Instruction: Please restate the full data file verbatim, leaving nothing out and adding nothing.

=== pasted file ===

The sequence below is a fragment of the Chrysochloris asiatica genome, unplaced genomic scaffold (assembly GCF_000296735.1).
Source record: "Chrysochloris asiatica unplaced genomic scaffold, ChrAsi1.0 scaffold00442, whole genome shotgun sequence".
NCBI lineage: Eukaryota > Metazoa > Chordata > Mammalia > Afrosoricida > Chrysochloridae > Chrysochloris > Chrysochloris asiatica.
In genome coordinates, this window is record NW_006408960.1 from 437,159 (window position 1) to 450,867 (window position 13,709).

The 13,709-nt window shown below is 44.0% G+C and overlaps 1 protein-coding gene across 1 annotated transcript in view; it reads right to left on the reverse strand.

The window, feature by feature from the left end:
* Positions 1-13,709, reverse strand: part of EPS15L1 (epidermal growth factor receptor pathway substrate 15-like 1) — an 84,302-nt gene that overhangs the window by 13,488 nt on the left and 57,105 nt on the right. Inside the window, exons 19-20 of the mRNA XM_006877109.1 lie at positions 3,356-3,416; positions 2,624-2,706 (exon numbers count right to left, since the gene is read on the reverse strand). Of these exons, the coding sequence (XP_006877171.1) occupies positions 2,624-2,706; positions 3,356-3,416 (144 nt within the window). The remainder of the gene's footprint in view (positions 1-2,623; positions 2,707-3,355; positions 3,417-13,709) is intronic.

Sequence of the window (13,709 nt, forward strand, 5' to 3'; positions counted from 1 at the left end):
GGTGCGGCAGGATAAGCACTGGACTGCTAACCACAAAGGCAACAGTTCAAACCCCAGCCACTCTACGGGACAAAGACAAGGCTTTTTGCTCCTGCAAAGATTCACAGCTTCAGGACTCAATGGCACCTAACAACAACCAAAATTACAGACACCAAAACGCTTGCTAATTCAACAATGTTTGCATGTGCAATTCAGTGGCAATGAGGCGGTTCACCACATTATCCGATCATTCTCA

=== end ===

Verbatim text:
The sequence below is a fragment of the Chrysochloris asiatica genome, unplaced genomic scaffold (assembly GCF_000296735.1).
Source record: "Chrysochloris asiatica unplaced genomic scaffold, ChrAsi1.0 scaffold00442, whole genome shotgun sequence".
NCBI lineage: Eukaryota > Metazoa > Chordata > Mammalia > Afrosoricida > Chrysochloridae > Chrysochloris > Chrysochloris asiatica.
In genome coordinates, this window is record NW_006408960.1 from 437,159 (window position 1) to 450,867 (window position 13,709).

The 13,709-nt window shown below is 44.0% G+C and overlaps 1 protein-coding gene across 1 annotated transcript in view; it reads right to left on the reverse strand.

The window, feature by feature from the left end:
* Positions 1-13,709, reverse strand: part of EPS15L1 (epidermal growth factor receptor pathway substrate 15-like 1) — an 84,302-nt gene that overhangs the window by 13,488 nt on the left and 57,105 nt on the right. Inside the window, exons 19-20 of the mRNA XM_006877109.1 lie at positions 3,356-3,416; positions 2,624-2,706 (exon numbers count right to left, since the gene is read on the reverse strand). Of these exons, the coding sequence (XP_006877171.1) occupies positions 2,624-2,706; positions 3,356-3,416 (144 nt within the window). The remainder of the gene's footprint in view (positions 1-2,623; positions 2,707-3,355; positions 3,417-13,709) is intronic.

Sequence of the window (13,709 nt, forward strand, 5' to 3'; positions counted from 1 at the left end):
GGTGCGGCAGGATAAGCACTGGACTGCTAACCACAAAGGCAACAGTTCAAACCCCAGCCACTCTACGGGACAAAGACAAGGCTTTTTGCTCCTGCAAAGATTCACAGCTTCAGGACTCAATGGCACCTAACAACAACCAAAATTACAGACACCAAAACGCTTGCTAATTCAACAATGTTTGCATGTGCAATTCAGTGGCAATGAGGCGGTTCACCACATTATCCGATCATTCTCA